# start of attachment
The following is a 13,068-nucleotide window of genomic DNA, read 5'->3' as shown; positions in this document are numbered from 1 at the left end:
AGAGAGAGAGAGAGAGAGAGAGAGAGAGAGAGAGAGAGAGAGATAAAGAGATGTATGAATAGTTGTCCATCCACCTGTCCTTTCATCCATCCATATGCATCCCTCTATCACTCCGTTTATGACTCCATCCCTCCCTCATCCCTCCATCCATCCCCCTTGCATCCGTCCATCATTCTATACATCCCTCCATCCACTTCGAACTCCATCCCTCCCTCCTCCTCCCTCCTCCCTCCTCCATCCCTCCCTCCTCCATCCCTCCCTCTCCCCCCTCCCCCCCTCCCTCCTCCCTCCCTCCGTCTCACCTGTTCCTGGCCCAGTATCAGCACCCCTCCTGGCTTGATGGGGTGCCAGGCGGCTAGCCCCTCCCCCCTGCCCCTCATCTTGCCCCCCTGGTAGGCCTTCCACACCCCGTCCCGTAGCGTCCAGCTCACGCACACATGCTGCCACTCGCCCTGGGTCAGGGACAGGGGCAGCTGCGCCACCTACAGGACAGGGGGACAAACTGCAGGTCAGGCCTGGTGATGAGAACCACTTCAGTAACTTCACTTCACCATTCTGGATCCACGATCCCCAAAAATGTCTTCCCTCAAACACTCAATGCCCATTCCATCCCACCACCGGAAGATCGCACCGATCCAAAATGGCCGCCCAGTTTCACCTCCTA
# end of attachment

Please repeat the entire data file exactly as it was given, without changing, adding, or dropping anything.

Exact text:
The following is a 13,068-nucleotide window of genomic DNA, read 5'->3' as shown; positions in this document are numbered from 1 at the left end:
AGAGAGAGAGAGAGAGAGAGAGAGAGAGAGAGAGAGAGAGAGATAAAGAGATGTATGAATAGTTGTCCATCCACCTGTCCTTTCATCCATCCATATGCATCCCTCTATCACTCCGTTTATGACTCCATCCCTCCCTCATCCCTCCATCCATCCCCCTTGCATCCGTCCATCATTCTATACATCCCTCCATCCACTTCGAACTCCATCCCTCCCTCCTCCTCCCTCCTCCCTCCTCCATCCCTCCCTCCTCCATCCCTCCCTCTCCCCCCTCCCCCCCTCCCTCCTCCCTCCCTCCGTCTCACCTGTTCCTGGCCCAGTATCAGCACCCCTCCTGGCTTGATGGGGTGCCAGGCGGCTAGCCCCTCCCCCCTGCCCCTCATCTTGCCCCCCTGGTAGGCCTTCCACACCCCGTCCCGTAGCGTCCAGCTCACGCACACATGCTGCCACTCGCCCTGGGTCAGGGACAGGGGCAGCTGCGCCACCTACAGGACAGGGGGACAAACTGCAGGTCAGGCCTGGTGATGAGAACCACTTCAGTAACTTCACTTCACCATTCTGGATCCACGATCCCCAAAAATGTCTTCCCTCAAACACTCAATGCCCATTCCATCCCACCACCGGAAGATCGCACCGATCCAAAATGGCCGCCCAGTTTCACCTCCTA